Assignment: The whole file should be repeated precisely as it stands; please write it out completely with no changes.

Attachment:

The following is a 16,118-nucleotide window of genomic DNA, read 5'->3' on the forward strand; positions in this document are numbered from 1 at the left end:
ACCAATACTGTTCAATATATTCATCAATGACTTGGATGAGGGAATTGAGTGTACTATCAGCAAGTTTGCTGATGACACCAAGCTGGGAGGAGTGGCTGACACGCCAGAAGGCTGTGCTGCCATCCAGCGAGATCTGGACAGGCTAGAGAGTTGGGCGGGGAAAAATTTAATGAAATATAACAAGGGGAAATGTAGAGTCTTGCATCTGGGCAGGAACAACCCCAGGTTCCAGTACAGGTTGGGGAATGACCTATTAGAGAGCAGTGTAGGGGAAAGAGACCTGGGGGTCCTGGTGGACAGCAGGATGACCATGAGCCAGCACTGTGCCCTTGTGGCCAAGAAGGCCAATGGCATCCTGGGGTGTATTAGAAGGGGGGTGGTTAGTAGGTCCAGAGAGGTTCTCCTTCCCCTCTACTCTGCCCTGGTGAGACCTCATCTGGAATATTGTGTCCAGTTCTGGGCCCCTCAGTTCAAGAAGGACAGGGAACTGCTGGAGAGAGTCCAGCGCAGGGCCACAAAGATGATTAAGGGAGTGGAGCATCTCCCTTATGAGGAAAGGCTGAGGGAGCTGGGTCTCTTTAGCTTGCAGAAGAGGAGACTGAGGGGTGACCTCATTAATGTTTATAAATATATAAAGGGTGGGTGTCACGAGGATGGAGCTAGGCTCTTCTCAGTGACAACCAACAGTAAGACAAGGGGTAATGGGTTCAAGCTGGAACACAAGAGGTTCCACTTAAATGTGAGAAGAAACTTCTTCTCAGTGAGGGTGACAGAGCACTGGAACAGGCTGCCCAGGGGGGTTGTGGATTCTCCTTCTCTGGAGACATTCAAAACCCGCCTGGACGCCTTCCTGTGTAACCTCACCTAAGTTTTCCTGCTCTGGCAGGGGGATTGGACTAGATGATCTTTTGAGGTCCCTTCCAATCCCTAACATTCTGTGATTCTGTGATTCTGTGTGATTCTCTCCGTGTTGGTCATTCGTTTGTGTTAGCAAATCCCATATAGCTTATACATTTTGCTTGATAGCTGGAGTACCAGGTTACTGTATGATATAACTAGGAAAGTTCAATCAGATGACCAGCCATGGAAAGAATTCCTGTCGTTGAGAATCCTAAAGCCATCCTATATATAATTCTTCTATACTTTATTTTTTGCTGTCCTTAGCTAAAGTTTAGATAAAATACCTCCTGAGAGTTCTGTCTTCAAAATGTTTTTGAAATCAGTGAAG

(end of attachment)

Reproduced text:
The following is a 16,118-nucleotide window of genomic DNA, read 5'->3' on the forward strand; positions in this document are numbered from 1 at the left end:
ACCAATACTGTTCAATATATTCATCAATGACTTGGATGAGGGAATTGAGTGTACTATCAGCAAGTTTGCTGATGACACCAAGCTGGGAGGAGTGGCTGACACGCCAGAAGGCTGTGCTGCCATCCAGCGAGATCTGGACAGGCTAGAGAGTTGGGCGGGGAAAAATTTAATGAAATATAACAAGGGGAAATGTAGAGTCTTGCATCTGGGCAGGAACAACCCCAGGTTCCAGTACAGGTTGGGGAATGACCTATTAGAGAGCAGTGTAGGGGAAAGAGACCTGGGGGTCCTGGTGGACAGCAGGATGACCATGAGCCAGCACTGTGCCCTTGTGGCCAAGAAGGCCAATGGCATCCTGGGGTGTATTAGAAGGGGGGTGGTTAGTAGGTCCAGAGAGGTTCTCCTTCCCCTCTACTCTGCCCTGGTGAGACCTCATCTGGAATATTGTGTCCAGTTCTGGGCCCCTCAGTTCAAGAAGGACAGGGAACTGCTGGAGAGAGTCCAGCGCAGGGCCACAAAGATGATTAAGGGAGTGGAGCATCTCCCTTATGAGGAAAGGCTGAGGGAGCTGGGTCTCTTTAGCTTGCAGAAGAGGAGACTGAGGGGTGACCTCATTAATGTTTATAAATATATAAAGGGTGGGTGTCACGAGGATGGAGCTAGGCTCTTCTCAGTGACAACCAACAGTAAGACAAGGGGTAATGGGTTCAAGCTGGAACACAAGAGGTTCCACTTAAATGTGAGAAGAAACTTCTTCTCAGTGAGGGTGACAGAGCACTGGAACAGGCTGCCCAGGGGGGTTGTGGATTCTCCTTCTCTGGAGACATTCAAAACCCGCCTGGACGCCTTCCTGTGTAACCTCACCTAAGTTTTCCTGCTCTGGCAGGGGGATTGGACTAGATGATCTTTTGAGGTCCCTTCCAATCCCTAACATTCTGTGATTCTGTGATTCTGTGTGATTCTCTCCGTGTTGGTCATTCGTTTGTGTTAGCAAATCCCATATAGCTTATACATTTTGCTTGATAGCTGGAGTACCAGGTTACTGTATGATATAACTAGGAAAGTTCAATCAGATGACCAGCCATGGAAAGAATTCCTGTCGTTGAGAATCCTAAAGCCATCCTATATATAATTCTTCTATACTTTATTTTTTGCTGTCCTTAGCTAAAGTTTAGATAAAATACCTCCTGAGAGTTCTGTCTTCAAAATGTTTTTGAAATCAGTGAAG